They went to McDonald’s, laughed together and drove around and around the streets of Waterville and Fairfield in a borrowed car. It would be unremarkable, he said Thursday morning, except for one thing: in the backseat sat Knight.

“I heard the story on the news. I told my wife, ‘Honey, I know that guy,’” Stewart, now a real estate agent living in Wayne, said. “It’s one of those stories. It grabbed my interest, and now it’s touched my heart. I really feel for the guy. It’s like that Tom Hanks movie — when he comes back to civilization, what’s he going to do after this?”

Stewart, who moved with his family from Clinton to Lowell, Mass., before his junior year of high school, doesn’t have too many memories of Knight from all those years ago. He was from Albion, where he may have grown up on a farm, and did not stand out at Lawrence, a consolidated high school where many students stayed in their own small groups of friends.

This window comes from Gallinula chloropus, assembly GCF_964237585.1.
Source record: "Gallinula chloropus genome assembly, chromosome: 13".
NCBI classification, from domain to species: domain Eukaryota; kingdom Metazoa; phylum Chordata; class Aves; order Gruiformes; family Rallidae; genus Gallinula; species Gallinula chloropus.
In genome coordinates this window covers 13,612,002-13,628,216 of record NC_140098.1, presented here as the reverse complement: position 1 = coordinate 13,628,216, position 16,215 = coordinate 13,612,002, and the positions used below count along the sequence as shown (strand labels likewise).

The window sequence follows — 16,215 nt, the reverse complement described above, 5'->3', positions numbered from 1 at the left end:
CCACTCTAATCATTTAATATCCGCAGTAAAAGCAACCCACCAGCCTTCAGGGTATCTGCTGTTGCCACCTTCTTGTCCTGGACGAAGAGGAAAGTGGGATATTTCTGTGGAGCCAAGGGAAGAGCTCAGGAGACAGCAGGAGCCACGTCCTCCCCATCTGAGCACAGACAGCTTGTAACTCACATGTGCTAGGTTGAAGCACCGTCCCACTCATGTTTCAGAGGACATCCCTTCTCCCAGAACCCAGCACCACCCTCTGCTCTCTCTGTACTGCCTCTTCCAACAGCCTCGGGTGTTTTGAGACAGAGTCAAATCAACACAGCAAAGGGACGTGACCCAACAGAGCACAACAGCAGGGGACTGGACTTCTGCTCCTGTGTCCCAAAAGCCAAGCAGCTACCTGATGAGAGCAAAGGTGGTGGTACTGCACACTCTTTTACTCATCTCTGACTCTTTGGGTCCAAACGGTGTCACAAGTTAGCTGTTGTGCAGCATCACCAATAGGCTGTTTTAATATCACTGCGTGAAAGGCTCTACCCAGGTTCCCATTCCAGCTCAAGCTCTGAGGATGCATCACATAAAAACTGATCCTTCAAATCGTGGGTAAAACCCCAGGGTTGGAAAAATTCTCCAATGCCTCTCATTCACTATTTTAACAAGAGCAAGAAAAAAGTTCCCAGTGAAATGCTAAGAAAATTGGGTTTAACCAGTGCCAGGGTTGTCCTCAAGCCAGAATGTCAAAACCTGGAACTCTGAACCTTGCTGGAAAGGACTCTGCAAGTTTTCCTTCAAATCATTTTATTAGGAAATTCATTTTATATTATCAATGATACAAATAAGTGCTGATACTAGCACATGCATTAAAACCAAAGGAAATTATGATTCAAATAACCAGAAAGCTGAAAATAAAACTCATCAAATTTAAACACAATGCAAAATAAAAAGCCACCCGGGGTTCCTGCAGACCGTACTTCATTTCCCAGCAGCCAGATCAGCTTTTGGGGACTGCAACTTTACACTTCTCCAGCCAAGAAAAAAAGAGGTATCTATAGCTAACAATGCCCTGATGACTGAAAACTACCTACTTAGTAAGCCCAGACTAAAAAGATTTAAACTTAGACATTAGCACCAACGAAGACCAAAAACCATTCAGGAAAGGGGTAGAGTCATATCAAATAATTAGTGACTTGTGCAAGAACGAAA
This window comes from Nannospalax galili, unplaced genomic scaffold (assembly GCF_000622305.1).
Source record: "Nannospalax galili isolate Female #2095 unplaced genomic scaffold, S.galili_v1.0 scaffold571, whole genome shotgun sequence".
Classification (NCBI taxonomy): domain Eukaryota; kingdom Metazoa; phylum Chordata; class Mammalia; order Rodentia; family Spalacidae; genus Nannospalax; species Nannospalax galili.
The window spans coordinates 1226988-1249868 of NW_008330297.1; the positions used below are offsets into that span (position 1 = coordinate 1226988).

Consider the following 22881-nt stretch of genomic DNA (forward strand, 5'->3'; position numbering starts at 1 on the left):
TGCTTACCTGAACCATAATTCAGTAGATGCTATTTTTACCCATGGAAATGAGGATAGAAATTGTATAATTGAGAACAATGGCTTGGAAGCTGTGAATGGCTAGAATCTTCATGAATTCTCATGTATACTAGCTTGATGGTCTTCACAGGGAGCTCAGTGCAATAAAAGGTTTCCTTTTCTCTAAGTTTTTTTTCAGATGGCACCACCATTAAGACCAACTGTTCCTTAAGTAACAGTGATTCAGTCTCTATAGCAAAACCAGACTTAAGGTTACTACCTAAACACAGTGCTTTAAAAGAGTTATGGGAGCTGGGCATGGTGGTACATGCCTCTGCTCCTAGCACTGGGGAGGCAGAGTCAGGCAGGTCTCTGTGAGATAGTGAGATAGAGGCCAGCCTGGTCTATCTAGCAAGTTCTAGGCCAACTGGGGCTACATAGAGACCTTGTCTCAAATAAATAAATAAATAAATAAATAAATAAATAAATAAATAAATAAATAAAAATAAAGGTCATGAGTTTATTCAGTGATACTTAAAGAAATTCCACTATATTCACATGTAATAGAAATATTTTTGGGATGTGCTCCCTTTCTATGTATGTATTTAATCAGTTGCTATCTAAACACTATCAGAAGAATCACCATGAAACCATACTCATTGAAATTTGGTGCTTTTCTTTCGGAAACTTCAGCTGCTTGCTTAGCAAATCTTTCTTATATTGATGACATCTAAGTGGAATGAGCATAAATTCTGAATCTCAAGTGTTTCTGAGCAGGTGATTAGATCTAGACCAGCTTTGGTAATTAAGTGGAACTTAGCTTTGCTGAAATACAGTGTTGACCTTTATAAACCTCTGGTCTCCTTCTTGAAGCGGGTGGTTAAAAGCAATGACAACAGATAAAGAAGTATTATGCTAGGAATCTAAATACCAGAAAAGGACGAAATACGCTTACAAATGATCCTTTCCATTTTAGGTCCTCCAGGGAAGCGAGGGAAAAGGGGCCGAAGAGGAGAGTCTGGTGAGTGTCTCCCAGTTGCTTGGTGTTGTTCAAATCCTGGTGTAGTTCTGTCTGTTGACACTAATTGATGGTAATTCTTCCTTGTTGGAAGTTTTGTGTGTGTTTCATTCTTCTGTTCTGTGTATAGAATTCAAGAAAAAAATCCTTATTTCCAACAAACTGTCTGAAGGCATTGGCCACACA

“It was just a normal class. We all got pretty much along. There wasn’t a lot of bullying, from what I saw,” Stewart said. “I think culture has changed so much since then, and we’ve changed as people. … When people graduated, they went their own ways.”

He does recall that Knight was very involved in the school’s outdoor adventure program.

“Students did things like ropes courses, rappelling and teamwork,” he said. “It was more of a program to instill confidence.”

When asked, sources at Lawrence High School said they have received several phone calls since the news about Knight came out in the media, but that they don’t have records dating back that far.

Stewart said he heard a story that Knight had maybe gone to New York City, explaining his disappearance. But it was different back then, with no Facebook or Internet. People who wanted to be in touch with each other wrote letters, he said.